WASHINGTON -- It was draft day 2013 -- June 30, to be exact -- when Ondrej Pavelec took a break from running his hockey school in Kladno, his hometown in the Czech Republic, to check on a message from his agent.
And the news instantly brought a grin to his face: Michael Frolik, one of Pavelec's best friends on the planet, had been traded by the Chicago Blackhawks to the Winnipeg Jets.
"I thought it was a joke at first," said Pavelec. "I went to TSN's website and saw it. I mean, I couldn't believe it. I called him right away. No answer. I think he was still hung over from winning the Stanley Cup with the Blackhawks and all the parties.
"You know, I think he was more shocked than me about the trade because he enjoyed his time in Chicago. But after he had a chance to think about it, we were really excited about the news."
-- -- --
Michael Frolik can't remember the exact date, or even the year, when he and Ondrej Pavelec first stepped onto the ice together as kids and future teammates. And ask Pavelec for any background details -- the name of the rink where they met, the team, etc. -- and the questions are met by a shrug of the shoulders.
So, their best guess as to how their friendship first began goes something like this:
Frolik, who is six months younger than Pavelec, grew up in a small village called Kamenne Zehrovice and his mother would regularly drive him into Kladno -- about 10 minutes away -- for practice.
"I don't remember how old we were, maybe six or seven, when I first met him," Frolik recalled. "Back home, the two biggest sports are hockey and soccer. My family, it was always hockey. My father played, my older brother played. It was always about hockey.
"But from that first time we were together and played together a lot. He's one of my best friends. Our parents are close friends, too."
Yes, along the way Pavelec's stepfather, Vaclav Jun, and Stanislav Frolik -- Frolik's father -- would team up to coach the two boys. They went to different schools for the first five years and then attended a hockey academy where they practised in the morning and had class work in the afterward.
"Playing hockey is pretty much what we did," Pavelec said. "We came home from hockey school and we played hockey. We had nothing else... we had soccer, maybe tennis, but when we came home from school was go outside and play hockey until 8-9 o'clock.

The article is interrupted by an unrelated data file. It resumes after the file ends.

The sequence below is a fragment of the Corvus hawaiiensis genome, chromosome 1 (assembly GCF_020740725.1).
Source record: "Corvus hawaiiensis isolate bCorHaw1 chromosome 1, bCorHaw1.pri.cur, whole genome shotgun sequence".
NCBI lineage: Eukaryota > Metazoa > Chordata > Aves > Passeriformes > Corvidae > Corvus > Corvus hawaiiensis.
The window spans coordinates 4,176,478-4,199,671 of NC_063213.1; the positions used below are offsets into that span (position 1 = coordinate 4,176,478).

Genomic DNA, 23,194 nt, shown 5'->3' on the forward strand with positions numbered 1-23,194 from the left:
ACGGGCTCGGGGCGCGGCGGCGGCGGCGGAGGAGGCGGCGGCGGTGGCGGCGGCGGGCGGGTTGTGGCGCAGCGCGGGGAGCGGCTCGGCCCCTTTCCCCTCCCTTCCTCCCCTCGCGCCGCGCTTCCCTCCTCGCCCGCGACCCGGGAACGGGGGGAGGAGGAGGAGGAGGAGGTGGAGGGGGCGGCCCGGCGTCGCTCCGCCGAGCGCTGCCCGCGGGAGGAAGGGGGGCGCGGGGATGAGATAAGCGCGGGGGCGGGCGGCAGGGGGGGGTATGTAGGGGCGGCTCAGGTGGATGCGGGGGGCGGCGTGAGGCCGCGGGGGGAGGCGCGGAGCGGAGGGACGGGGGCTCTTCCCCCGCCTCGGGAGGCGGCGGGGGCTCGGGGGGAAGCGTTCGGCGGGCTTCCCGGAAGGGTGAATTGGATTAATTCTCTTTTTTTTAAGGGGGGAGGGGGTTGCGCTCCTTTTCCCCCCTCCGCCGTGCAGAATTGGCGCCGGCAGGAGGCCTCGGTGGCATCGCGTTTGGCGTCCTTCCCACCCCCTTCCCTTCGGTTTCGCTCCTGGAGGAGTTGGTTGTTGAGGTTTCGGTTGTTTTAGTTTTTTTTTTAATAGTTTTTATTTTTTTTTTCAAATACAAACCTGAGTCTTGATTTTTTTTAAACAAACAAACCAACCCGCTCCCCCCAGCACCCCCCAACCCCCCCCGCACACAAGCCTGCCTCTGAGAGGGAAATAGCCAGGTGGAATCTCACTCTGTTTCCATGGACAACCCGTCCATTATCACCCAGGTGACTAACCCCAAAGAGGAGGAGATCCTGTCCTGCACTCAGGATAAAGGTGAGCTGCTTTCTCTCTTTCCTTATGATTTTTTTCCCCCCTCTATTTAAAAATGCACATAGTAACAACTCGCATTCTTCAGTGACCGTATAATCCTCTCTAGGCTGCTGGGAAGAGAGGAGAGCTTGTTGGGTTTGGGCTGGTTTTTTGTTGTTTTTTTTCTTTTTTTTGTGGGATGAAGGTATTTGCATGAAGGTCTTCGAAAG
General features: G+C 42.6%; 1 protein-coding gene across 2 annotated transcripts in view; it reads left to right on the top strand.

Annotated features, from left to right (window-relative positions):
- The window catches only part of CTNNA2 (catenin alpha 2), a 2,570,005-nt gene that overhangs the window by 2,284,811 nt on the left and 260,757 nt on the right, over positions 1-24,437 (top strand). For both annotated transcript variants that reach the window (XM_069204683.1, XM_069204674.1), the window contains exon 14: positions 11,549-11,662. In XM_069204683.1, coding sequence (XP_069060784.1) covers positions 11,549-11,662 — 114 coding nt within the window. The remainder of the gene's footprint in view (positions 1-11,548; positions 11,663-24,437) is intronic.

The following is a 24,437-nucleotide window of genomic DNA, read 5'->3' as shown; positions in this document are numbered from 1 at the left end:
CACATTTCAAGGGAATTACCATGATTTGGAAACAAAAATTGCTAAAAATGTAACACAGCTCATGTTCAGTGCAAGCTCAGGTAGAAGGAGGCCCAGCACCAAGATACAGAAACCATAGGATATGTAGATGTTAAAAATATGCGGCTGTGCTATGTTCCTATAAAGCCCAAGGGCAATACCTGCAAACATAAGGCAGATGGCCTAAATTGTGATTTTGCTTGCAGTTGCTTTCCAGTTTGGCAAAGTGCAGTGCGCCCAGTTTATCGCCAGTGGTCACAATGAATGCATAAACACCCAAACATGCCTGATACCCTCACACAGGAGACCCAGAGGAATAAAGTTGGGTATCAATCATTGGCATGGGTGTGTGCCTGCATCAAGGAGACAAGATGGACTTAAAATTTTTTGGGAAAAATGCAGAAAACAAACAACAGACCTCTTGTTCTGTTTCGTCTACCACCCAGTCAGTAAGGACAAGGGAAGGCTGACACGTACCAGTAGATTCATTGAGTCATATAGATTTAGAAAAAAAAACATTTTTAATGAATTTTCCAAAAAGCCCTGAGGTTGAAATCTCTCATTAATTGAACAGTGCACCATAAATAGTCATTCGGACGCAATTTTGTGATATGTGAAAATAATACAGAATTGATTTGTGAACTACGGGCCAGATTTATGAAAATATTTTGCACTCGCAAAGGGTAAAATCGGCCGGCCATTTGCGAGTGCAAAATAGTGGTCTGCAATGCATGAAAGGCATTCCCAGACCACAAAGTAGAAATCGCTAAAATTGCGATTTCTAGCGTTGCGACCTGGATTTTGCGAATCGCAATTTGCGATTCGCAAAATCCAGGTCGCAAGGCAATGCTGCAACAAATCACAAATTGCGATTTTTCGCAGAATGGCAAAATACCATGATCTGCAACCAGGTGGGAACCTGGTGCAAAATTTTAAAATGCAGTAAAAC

"He's younger than me, but he always played with the older guys and he made it to our team. We've been playing together on national teams, under-18, under-20... all the time."
The two would be separated in fall 2005 when Pavelec, not long after being drafted 41st overall by the Atlanta Thrashers, met the GM of the QMJHL's Cape Breton Screaming Eagles -- Pascal Vincent, now an assistant coach with the Jets. Pavelec would spend two years in Nova Scotia, the second of which was against Frolik, a first-round pick of the Florida Panthers in 2006 who had joined the Rimouski Oceanic.
Their debuts in the NHL would follow; Pavelec in 2007, Frolik in 2008. Pavelec has remained with the Thrashers/Jets organization while Frolik bounced from the Panthers to the Blackhawks, where he played a key role in last year's championship.
And then came that draft-day trade last June.
-- -- --
This weekend, Pavelec and Frolik will leave the Jets for Sochi, Russia, where they will play key roles in the Czech Republic's quest for a medal. The Czech roster features seven players from around Kladno: Pavelec, Frolik, Jakub Voracek of the Philadelphia Flyers, the legendary Jaromir Jagr of the New Jersey Devils, Tomas Plekanec of the Montreal Canadiens and Radko Gudas of the Tampa Bay Lightning.
"That's something special, to have that many guys from the same city," said Pavelec. "It's nice that we know each other and it's going to be a good group there."
But none of them have the same bond as Pavelec and Frolik. Two kids who grew up 15 minutes apart, were coached by their fathers, represented the Czech Republic together internationally, followed each other to the QMJHL then to the NHL and now are together with the Jets and on the Olympic team.
That's not coincidence, they will tell you. It's fate.
"And all these years and we haven't got sick of each other yet," said Frolik with a chuckle. "We still hang out, especially on the road."
"We don't talk about it much now," added Pavelec. "But after we are done hockey and have kids and all that stuff I'm sure there will be a day when we'll realize that we made it to the NHL and were able to stay here and play together.
"It's a good story, a fun story, isn't it?"
firstname.lastname@example.org Twitter: @WFPEdTait